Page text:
Just looked back and you were spot on.

  15. #45
    Col
    Guest

    Re: any ideas

    Quote Originally Posted by SKIMMER View Post
    Finally found the problem, Root knot nematode.How deal with it is now the problem.
    No way of dealing with it I'm afraid, get it quite a lot on light areas, only thing to do is get roots growing well in the autumn, make sure nutrition is spot on, maybe try spring crops, the other suggestion was long term grass

  16. #46
    hamish
    Guest

    Re: any ideas

    I have a couple of fields where it has reared its head this year, it seems very wide spread in one of the fields suggesting it has been there for years unnoticed. I have done quite a bit of investigation into the little blighters, rotation seems to be the most common answer. However from what I can work out, it seems to affect, cereals, legumes, rye grass and beet, so that leaves a pretty limited rotation.
    My plan is to carry on with my rotation as planned in the hope that it has only reared it's head due to the exceptionally dry back end. One of the fields is due to go into beet, I'm thinking about putting a nematacide to see if that does anything.

  17. #47
    CORK
    Guest

    Re: any ideas

    Interesting diagnosis.

    We had a lot of it in this region a few years ago. It occured when we had a very very warm spring.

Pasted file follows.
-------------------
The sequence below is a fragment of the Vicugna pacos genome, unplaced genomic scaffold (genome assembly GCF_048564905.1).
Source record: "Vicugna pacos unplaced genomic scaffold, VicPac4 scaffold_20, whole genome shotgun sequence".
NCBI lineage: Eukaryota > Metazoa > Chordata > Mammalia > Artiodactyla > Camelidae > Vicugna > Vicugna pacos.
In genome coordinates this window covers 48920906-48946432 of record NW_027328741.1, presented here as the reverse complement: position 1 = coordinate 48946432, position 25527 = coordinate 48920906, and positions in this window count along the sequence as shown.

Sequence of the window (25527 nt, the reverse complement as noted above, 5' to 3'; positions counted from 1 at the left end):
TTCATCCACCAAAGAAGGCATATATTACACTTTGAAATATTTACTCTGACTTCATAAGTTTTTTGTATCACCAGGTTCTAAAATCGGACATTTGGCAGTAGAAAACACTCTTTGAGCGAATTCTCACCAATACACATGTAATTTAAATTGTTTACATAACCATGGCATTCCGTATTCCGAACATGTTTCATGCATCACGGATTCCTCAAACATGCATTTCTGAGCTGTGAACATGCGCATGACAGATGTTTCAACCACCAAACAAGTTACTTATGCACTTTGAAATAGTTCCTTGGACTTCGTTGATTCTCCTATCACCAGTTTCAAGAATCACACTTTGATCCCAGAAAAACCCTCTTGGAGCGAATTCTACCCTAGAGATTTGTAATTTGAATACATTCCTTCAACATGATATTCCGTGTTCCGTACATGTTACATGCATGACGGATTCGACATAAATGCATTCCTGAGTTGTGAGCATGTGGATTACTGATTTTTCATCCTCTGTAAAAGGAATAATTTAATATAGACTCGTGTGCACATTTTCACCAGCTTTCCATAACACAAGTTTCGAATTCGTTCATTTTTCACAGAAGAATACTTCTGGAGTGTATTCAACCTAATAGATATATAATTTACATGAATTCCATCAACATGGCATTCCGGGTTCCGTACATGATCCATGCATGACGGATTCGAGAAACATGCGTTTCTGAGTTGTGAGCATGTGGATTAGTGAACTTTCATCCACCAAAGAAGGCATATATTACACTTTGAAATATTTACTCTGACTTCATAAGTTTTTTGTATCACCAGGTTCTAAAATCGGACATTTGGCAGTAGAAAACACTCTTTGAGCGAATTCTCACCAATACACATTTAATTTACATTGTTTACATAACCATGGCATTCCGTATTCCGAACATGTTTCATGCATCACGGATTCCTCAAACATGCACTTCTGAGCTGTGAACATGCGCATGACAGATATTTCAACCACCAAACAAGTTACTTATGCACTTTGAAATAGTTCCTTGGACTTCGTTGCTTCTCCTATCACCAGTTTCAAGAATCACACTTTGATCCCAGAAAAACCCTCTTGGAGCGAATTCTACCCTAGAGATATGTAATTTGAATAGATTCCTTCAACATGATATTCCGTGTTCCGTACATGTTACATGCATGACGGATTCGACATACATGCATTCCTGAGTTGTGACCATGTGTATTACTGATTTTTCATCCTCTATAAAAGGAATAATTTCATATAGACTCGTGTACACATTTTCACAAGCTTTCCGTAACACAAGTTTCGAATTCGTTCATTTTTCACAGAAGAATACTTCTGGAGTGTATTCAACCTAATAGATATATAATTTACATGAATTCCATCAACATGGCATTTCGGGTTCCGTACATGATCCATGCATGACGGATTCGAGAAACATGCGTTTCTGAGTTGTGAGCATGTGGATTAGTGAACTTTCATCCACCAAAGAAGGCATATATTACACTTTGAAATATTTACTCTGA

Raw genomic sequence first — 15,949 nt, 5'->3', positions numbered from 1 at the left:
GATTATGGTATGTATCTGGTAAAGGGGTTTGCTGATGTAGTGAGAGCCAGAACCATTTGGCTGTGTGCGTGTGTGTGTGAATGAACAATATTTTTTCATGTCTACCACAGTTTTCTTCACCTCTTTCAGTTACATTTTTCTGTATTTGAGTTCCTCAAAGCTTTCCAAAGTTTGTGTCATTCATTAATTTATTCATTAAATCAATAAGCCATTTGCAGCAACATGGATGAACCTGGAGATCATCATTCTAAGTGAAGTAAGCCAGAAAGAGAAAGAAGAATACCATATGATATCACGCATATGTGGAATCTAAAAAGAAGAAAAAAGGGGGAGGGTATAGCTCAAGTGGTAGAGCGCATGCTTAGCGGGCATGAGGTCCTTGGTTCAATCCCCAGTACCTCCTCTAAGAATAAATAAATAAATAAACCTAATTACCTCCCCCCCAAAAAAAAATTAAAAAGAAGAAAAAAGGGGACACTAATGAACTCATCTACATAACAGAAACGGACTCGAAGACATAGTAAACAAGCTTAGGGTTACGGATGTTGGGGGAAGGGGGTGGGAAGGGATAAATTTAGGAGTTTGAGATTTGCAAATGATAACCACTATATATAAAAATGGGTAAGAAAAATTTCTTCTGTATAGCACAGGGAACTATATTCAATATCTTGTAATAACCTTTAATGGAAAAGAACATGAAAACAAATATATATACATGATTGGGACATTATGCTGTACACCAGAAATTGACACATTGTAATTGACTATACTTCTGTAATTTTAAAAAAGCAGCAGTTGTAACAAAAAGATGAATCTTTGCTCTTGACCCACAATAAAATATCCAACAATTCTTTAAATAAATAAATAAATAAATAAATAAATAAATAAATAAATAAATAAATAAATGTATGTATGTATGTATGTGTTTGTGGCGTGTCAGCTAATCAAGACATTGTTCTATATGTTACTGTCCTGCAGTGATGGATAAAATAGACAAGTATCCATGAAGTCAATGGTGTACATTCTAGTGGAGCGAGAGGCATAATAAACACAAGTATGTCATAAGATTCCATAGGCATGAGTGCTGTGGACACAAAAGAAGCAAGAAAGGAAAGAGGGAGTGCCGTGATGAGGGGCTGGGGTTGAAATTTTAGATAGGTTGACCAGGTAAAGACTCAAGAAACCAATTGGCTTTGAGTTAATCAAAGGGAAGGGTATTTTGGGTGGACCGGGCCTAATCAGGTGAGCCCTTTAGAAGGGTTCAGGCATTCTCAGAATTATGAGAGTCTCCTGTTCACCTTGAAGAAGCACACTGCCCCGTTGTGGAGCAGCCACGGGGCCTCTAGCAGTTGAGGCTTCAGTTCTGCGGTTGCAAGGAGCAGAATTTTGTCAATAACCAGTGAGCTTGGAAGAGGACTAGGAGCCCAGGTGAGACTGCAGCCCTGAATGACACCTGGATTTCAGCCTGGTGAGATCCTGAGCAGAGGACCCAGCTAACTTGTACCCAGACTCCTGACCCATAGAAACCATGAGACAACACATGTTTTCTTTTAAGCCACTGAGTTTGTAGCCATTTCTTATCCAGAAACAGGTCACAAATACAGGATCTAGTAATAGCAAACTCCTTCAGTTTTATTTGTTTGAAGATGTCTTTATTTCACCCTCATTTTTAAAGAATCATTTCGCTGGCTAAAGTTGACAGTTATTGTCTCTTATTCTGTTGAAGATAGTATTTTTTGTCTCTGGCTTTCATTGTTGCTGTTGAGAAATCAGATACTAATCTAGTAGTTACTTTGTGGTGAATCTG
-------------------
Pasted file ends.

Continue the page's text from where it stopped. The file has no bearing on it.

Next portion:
It seemed to especially effect spring wheat.

  18. #48
    kpa
    Guest

    Re: any ideas

    Quote Originally Posted by SKIMMER View Post
    Finally found the problem, Root knot nematode.How deal with it is now the problem.
    Have you have a tissue test? Don Huber in Mineral Nutrition & Plant Disease mentions low Silicon and low K as predisposing factors for the disease in rice or its roots with high Si had increased resistance it. Can't say we've knowingly had it
    Potassium silicate comes to mind, probably expensive.

  19. #49
    Junior Member
    Join Date
    Feb 2013
    Posts
    16

    Re: any ideas

    Over 4 years late in contributing to this thread but I believe there are many studies showing phosphite reduces growth of root knot nematode ! (Don't tell anyone though it's "only a nutrient" 😊

  20. #50
    Junior Member
    Join Date
    Nov 2017
    Posts
    4

    Re: any ideas

    Have you tried mapping your crops with specialist drones to provide an in-depth review of their health?

    Perhaps this could give some insight into whatís working and what isnít?